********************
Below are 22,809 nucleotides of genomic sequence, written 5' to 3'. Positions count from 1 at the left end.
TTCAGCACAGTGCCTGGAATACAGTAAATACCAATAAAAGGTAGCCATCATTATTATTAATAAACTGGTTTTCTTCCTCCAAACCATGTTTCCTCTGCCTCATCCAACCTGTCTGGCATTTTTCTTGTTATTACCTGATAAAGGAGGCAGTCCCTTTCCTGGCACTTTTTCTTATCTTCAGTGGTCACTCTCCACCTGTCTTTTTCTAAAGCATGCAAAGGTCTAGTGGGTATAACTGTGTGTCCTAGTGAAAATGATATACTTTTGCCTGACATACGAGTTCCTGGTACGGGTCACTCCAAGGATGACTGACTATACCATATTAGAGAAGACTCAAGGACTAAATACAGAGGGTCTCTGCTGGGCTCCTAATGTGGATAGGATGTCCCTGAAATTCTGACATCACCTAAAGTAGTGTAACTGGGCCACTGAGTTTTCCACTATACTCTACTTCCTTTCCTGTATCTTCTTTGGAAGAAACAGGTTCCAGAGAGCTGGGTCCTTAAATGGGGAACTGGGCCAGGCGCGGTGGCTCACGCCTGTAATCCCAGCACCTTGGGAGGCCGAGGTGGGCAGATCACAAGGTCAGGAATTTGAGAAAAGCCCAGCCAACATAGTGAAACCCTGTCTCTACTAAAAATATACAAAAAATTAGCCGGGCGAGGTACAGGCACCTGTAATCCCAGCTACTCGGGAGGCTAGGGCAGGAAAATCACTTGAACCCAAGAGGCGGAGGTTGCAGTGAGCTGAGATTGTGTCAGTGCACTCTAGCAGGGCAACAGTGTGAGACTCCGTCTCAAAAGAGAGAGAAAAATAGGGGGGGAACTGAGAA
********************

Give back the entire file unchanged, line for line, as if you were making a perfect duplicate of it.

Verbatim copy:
Below are 22,809 nucleotides of genomic sequence, written 5' to 3'. Positions count from 1 at the left end.
TTCAGCACAGTGCCTGGAATACAGTAAATACCAATAAAAGGTAGCCATCATTATTATTAATAAACTGGTTTTCTTCCTCCAAACCATGTTTCCTCTGCCTCATCCAACCTGTCTGGCATTTTTCTTGTTATTACCTGATAAAGGAGGCAGTCCCTTTCCTGGCACTTTTTCTTATCTTCAGTGGTCACTCTCCACCTGTCTTTTTCTAAAGCATGCAAAGGTCTAGTGGGTATAACTGTGTGTCCTAGTGAAAATGATATACTTTTGCCTGACATACGAGTTCCTGGTACGGGTCACTCCAAGGATGACTGACTATACCATATTAGAGAAGACTCAAGGACTAAATACAGAGGGTCTCTGCTGGGCTCCTAATGTGGATAGGATGTCCCTGAAATTCTGACATCACCTAAAGTAGTGTAACTGGGCCACTGAGTTTTCCACTATACTCTACTTCCTTTCCTGTATCTTCTTTGGAAGAAACAGGTTCCAGAGAGCTGGGTCCTTAAATGGGGAACTGGGCCAGGCGCGGTGGCTCACGCCTGTAATCCCAGCACCTTGGGAGGCCGAGGTGGGCAGATCACAAGGTCAGGAATTTGAGAAAAGCCCAGCCAACATAGTGAAACCCTGTCTCTACTAAAAATATACAAAAAATTAGCCGGGCGAGGTACAGGCACCTGTAATCCCAGCTACTCGGGAGGCTAGGGCAGGAAAATCACTTGAACCCAAGAGGCGGAGGTTGCAGTGAGCTGAGATTGTGTCAGTGCACTCTAGCAGGGCAACAGTGTGAGACTCCGTCTCAAAAGAGAGAGAAAAATAGGGGGGGAACTGAGAA